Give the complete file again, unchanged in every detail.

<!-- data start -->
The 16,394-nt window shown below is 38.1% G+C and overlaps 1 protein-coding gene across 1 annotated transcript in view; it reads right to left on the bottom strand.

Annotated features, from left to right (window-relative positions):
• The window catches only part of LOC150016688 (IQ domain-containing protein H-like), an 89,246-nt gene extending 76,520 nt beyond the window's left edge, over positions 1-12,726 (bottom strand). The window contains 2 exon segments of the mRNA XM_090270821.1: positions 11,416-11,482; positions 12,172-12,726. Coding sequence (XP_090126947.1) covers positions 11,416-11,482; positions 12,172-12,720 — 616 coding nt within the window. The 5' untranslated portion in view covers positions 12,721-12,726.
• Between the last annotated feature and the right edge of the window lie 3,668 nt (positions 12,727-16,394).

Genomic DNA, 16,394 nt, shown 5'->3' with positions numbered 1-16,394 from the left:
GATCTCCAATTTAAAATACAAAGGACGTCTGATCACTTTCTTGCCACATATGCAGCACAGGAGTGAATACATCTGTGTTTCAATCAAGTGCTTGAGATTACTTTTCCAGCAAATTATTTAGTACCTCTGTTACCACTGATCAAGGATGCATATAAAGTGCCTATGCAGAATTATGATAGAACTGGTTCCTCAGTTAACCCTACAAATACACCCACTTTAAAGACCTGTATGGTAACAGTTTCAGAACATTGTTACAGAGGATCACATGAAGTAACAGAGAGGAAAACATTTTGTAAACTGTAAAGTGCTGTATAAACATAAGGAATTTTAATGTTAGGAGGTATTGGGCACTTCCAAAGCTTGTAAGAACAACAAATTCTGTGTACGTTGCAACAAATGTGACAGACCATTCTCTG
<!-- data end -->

The 16,394-nt window shown below is 38.1% G+C and overlaps 1 protein-coding gene across 1 annotated transcript in view; it reads right to left on the bottom strand.

Annotated features, from left to right (window-relative positions):
• The window catches only part of LOC150016688 (IQ domain-containing protein H-like), an 89,246-nt gene extending 76,520 nt beyond the window's left edge, over positions 1-12,726 (bottom strand). The window contains 2 exon segments of the mRNA XM_090270821.1: positions 11,416-11,482; positions 12,172-12,726. Coding sequence (XP_090126947.1) covers positions 11,416-11,482; positions 12,172-12,720 — 616 coding nt within the window. The 5' untranslated portion in view covers positions 12,721-12,726.
• Between the last annotated feature and the right edge of the window lie 3,668 nt (positions 12,727-16,394).

Genomic DNA, 16,394 nt, shown 5'->3' with positions numbered 1-16,394 from the left:
GATCTCCAATTTAAAATACAAAGGACGTCTGATCACTTTCTTGCCACATATGCAGCACAGGAGTGAATACATCTGTGTTTCAATCAAGTGCTTGAGATTACTTTTCCAGCAAATTATTTAGTACCTCTGTTACCACTGATCAAGGATGCATATAAAGTGCCTATGCAGAATTATGATAGAACTGGTTCCTCAGTTAACCCTACAAATACACCCACTTTAAAGACCTGTATGGTAACAGTTTCAGAACATTGTTACAGAGGATCACATGAAGTAACAGAGAGGAAAACATTTTGTAAACTGTAAAGTGCTGTATAAACATAAGGAATTTTAATGTTAGGAGGTATTGGGCACTTCCAAAGCTTGTAAGAACAACAAATTCTGTGTACGTTGCAACAAATGTGACAGACCATTCTCTG